Reading diary and commonplace book, 1819-1822.

2 v. (1 box)
Scott, Walter, Sir, 1771-1832 -- Observations.
Books and reading -- France -- Versailles -- 19th century.
Manuscripts, French -- 19th century.
Commonplace books.
In French.
Detailed reading diary and commonplace book kept by a woman in Versailles during the Bourbon Restoration. A constant reader, the owner of this anonymous journal demonstrates a strong taste for fashionable British authors, especially Walter Scott. Perkin Warbeck, The Antiquary, The Bride of Lammermoor, The Abbott, The Lord of the Isles, Kenilworth, and the Poems (including "The Vision of Don Roderick") are all described in some detail with plot oultines, observations on character, and extracted passages. It appears that the works by Scott were read in French translations, as well as translations of Caroline Lamb (Glenarvon), Lady Morgan (Florence Macarthy, an Irish Tale), Southey, Byron, Burney, and Franklin. Her taste in French literature is mainly in historical memoirs and current journals such as Le Conservateur littéraire and the Journal des débats, but works by Chateaubriand, Cottin, Genlis, and Nodier are also described. The text occasionally includes some personal entries, such as the loss of a servant, the weather, an audience with the king (in the hope that one of her sons might be considered as a page), and an acquaintance with Sylvester Douglas, Baron Glenbervie, whose name appears several times and who made her the gift of a set of Madame de Staël (in 17 volumes) in 1821.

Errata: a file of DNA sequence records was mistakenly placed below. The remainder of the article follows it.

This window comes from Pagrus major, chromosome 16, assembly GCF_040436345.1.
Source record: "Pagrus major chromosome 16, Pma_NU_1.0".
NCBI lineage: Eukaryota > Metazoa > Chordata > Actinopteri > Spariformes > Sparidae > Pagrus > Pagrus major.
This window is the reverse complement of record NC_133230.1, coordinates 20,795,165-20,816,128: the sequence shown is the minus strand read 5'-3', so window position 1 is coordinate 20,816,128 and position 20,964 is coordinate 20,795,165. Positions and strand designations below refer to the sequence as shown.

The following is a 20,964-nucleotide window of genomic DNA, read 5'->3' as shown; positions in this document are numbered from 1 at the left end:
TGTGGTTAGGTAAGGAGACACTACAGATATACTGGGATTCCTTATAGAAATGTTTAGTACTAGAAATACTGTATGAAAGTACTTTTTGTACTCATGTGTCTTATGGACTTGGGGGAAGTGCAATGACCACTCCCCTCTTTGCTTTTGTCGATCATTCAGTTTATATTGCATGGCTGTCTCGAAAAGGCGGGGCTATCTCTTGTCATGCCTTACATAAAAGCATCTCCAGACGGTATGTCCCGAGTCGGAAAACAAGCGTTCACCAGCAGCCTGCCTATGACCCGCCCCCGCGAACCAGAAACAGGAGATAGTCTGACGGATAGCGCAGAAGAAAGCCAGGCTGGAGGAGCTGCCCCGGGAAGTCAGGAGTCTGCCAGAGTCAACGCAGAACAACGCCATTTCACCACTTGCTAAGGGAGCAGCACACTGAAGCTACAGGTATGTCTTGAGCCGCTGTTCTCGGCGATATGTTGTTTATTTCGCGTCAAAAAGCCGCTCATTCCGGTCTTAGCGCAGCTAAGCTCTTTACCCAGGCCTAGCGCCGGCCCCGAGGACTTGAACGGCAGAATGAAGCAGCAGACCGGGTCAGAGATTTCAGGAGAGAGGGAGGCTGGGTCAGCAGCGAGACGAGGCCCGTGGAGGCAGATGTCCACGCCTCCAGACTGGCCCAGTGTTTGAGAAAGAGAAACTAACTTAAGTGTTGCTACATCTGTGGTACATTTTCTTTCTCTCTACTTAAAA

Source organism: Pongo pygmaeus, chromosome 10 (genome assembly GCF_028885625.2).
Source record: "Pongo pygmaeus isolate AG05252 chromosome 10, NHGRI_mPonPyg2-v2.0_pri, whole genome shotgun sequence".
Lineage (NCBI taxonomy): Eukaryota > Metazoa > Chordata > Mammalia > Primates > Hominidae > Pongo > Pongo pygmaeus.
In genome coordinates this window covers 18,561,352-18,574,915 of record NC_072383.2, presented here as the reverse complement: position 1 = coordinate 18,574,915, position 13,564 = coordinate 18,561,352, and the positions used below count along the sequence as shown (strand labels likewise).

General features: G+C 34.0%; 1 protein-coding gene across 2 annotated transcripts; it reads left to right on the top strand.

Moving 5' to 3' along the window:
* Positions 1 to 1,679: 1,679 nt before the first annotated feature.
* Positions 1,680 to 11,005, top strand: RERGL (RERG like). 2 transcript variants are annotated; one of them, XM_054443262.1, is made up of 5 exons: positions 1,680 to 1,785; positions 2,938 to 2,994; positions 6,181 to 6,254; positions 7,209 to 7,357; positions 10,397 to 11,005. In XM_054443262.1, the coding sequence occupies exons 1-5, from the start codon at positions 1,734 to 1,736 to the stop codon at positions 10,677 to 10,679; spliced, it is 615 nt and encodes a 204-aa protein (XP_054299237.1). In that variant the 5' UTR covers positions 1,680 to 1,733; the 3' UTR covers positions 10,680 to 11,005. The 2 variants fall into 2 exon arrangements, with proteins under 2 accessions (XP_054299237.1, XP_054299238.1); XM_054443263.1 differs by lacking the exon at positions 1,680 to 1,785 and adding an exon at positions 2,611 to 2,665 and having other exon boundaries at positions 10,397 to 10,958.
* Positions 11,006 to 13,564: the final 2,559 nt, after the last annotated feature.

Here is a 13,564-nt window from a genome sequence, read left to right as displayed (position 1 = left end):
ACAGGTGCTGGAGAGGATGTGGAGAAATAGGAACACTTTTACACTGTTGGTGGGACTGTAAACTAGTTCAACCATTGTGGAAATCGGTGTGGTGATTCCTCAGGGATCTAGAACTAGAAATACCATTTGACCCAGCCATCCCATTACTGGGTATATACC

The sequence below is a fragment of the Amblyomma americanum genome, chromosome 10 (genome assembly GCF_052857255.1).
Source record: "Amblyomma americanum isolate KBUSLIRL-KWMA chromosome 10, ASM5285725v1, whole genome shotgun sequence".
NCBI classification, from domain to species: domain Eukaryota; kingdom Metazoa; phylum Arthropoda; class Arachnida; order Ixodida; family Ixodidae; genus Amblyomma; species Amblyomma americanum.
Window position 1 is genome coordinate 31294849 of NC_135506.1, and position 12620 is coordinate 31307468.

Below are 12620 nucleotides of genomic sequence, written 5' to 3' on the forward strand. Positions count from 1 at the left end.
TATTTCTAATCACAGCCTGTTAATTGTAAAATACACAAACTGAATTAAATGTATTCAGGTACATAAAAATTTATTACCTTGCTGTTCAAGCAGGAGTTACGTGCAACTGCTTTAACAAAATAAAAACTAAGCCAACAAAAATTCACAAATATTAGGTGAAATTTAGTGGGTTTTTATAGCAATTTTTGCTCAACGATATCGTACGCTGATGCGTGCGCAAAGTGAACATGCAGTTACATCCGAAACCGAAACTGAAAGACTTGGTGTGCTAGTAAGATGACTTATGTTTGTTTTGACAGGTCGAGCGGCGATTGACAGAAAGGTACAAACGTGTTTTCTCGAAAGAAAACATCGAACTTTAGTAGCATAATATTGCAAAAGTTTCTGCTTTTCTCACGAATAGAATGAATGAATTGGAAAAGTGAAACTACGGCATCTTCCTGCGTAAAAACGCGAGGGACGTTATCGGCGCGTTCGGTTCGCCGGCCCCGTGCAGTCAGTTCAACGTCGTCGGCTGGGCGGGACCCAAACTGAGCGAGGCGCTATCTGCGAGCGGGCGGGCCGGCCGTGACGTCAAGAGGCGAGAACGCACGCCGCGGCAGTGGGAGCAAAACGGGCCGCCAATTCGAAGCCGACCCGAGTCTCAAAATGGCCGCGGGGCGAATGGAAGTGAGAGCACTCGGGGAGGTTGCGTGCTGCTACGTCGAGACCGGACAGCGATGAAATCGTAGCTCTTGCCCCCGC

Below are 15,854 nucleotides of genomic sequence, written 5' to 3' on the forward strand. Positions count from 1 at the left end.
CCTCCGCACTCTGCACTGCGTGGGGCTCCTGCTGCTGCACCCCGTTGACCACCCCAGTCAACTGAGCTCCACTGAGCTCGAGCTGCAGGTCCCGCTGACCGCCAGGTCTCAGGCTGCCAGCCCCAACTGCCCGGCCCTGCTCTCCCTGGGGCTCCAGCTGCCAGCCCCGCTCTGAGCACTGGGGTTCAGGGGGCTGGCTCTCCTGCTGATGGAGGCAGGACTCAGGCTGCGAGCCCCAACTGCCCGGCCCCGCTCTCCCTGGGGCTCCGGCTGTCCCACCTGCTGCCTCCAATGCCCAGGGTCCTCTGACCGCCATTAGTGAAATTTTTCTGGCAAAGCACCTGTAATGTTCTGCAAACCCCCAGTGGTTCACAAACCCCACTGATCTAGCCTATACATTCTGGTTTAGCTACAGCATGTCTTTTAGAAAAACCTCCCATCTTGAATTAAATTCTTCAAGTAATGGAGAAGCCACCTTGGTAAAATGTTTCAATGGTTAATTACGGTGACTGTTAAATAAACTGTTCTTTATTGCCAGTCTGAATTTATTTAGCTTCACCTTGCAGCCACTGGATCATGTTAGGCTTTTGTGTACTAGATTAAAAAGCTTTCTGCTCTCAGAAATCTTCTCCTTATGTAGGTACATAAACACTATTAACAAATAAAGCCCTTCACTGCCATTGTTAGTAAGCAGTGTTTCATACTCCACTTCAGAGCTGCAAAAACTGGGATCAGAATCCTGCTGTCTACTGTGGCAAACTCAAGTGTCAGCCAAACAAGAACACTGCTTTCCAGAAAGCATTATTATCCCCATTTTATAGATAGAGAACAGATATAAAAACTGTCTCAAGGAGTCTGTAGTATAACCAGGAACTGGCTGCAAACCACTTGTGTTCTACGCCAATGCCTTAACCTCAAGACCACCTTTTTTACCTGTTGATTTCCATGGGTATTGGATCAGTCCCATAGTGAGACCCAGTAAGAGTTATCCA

Penn Provenance:
Sold by Justin Croft Antiquarian Books (Faversham, England), catalog French Books & Manuscripts (2011), no. 64.
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